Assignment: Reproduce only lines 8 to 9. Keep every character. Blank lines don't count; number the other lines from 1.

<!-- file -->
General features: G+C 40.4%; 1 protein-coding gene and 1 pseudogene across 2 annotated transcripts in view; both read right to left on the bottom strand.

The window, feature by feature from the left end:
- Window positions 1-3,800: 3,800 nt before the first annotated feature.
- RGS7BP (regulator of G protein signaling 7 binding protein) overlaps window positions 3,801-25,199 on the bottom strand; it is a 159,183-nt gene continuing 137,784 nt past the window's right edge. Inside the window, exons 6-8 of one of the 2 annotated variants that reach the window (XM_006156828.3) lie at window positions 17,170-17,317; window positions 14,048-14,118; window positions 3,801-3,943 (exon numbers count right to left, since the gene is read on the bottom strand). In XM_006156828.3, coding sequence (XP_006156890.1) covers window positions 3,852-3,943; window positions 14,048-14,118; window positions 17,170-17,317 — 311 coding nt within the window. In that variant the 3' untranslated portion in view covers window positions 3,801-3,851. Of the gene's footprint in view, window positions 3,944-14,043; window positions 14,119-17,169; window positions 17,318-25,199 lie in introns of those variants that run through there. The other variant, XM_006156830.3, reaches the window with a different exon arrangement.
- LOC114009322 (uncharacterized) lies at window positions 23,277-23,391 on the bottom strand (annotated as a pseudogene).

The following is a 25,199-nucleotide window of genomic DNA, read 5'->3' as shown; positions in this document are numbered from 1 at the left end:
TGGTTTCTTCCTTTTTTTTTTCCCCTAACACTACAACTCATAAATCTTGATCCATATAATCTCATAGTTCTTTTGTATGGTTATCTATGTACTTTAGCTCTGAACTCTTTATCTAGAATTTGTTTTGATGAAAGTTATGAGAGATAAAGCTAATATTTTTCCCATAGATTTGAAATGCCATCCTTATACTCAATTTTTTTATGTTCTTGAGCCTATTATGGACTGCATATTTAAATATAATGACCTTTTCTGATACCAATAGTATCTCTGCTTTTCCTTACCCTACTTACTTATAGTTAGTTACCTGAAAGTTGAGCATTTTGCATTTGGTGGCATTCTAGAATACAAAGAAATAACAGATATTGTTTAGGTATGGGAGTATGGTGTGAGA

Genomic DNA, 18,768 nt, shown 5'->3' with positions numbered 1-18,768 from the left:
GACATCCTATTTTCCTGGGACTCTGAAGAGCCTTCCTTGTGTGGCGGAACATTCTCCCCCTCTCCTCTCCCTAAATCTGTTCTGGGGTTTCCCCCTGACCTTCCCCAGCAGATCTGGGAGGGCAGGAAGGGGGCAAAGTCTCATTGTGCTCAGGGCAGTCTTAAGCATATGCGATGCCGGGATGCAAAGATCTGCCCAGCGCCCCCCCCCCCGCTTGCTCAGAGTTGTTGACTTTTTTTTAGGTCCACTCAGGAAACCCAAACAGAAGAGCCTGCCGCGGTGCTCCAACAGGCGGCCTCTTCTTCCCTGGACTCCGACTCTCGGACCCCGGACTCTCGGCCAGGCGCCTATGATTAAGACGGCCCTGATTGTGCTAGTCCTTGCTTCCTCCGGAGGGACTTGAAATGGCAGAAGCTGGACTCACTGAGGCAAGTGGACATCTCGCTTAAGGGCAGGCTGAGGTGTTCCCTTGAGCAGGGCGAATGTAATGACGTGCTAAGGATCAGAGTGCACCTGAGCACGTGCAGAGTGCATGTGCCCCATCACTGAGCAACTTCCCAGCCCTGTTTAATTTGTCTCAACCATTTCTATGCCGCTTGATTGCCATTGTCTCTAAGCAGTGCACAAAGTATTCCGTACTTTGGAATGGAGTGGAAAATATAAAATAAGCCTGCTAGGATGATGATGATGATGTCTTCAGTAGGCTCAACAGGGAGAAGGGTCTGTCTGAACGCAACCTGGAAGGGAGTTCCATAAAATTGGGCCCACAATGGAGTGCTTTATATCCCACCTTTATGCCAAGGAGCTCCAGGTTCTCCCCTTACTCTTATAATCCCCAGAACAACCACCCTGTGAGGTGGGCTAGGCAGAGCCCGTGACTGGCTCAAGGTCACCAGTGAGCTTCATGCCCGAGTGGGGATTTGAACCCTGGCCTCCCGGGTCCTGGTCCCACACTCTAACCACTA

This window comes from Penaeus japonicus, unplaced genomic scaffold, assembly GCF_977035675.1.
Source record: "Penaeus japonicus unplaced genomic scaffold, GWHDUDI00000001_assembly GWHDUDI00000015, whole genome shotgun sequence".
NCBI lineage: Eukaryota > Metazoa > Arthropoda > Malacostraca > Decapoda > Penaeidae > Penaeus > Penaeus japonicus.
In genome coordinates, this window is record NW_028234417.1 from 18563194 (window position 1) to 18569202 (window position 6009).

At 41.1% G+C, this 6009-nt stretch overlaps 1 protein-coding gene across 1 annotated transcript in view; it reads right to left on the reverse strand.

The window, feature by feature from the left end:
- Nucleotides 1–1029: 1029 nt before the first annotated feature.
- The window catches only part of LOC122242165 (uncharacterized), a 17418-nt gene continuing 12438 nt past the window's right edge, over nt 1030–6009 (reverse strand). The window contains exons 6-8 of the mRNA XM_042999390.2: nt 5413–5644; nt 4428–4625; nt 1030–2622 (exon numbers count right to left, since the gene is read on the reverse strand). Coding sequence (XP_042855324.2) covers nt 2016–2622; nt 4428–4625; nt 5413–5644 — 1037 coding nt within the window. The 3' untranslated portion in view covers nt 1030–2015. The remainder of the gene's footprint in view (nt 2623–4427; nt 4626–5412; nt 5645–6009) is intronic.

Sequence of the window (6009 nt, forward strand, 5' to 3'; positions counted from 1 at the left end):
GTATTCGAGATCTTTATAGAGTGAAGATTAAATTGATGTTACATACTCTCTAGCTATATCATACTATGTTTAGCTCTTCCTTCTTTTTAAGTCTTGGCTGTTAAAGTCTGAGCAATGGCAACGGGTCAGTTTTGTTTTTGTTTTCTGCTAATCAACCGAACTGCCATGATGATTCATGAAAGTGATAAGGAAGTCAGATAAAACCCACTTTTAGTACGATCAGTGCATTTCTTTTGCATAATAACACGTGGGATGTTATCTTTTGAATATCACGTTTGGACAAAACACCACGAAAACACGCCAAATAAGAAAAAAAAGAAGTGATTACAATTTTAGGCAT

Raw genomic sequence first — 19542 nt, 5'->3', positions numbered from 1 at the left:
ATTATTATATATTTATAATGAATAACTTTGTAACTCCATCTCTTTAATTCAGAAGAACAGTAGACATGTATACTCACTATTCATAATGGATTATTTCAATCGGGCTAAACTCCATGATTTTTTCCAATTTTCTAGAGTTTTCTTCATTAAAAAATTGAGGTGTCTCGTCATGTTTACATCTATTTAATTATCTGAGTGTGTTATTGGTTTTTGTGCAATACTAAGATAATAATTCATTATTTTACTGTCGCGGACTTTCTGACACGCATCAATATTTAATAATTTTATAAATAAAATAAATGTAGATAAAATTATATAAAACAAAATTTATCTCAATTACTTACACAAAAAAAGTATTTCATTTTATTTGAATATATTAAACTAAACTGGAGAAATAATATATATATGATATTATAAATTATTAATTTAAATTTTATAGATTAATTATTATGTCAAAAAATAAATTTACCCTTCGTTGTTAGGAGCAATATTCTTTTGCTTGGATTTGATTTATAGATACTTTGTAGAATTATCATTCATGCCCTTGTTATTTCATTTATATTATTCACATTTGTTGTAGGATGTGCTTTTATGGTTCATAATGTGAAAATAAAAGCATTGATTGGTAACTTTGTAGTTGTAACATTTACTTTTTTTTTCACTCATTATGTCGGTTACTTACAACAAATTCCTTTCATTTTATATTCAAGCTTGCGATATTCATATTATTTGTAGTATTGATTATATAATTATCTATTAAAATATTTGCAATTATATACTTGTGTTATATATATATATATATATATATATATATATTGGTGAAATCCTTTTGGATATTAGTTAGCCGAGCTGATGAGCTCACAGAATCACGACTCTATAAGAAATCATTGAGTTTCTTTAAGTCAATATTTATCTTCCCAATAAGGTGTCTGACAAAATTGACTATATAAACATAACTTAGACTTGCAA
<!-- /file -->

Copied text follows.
Genomic DNA, 18,768 nt, shown 5'->3' with positions numbered 1-18,768 from the left:
GACATCCTATTTTCCTGGGACTCTGAAGAGCCTTCCTTGTGTGGCGGAACATTCTCCCCCTCTCCTCTCCCTAAATCTGTTCTGGGGTTTCCCCCTGACCTTCCCCAGCAGATCTGGGAGGGCAGGAAGGGGGCAAAGTCTCATTGTGCTCAGGGCAGTCTTAAGCATATGCGATGCCGGGATGCAAAGATCTGCCCAGCGCCCCCCCCCCCGCTTGCTCAGAGTTGTTGACTTTTTTTTAGGTCCACTCAGGAAACCCAAACAGAAGAGCCTGCCGCGGTGCTCCAACAGGCGGCCTCTTCTTCCCTGGACTCCGACTCTCGGACCCCGGACTCTCGGCCAGGCGCCTATGATTAAGACGGCCCTGATTGTGCTAGTCCTTGCTTCCTCCGGAGGGACTTGAAATGGCAGAAGCTGGACTCACTGAGGCAAGTGGACATCTCGCTTAAGGGCAGGCTGAGGTGTTCCCTTGAGCAGGGCGAATGTAATGACGTGCTAAGGATCAGAGTGCACCTGAGCACGTGCAGAGTGCATGTGCCCCATCACTGAGCAACTTCCCAGCCCTGTTTAATTTGTCTCAACCATTTCTATGCCGCTTGATTGCCATTGTCTCTAAGCAGTGCACAAAGTATTCCGTACTTTGGAATGGAGTGGAAAATATAAAATAAGCCTGCTAGGATGATGATGATGATGTCTTCAGTAGGCTCAACAGGGAGAAGGGTCTGTCTGAACGCAACCTGGAAGGGAGTTCCATAAAATTGGGCCCACAATGGAGTGCTTTATATCCCACCTTTATGCCAAGGAGCTCCAGGTTCTCCCCTTACTCTTATAATCCCCAGAACAACCACCCTGTGAGGTGGGCTAGGCAGAGCCCGTGACTGGCTCAAGGTCACCAGTGAGCTTCATGCCCGAGTGGGGATTTGAACCCTGGCCTCCCGGGTCCTGGTCCCACACTCTAACCACTA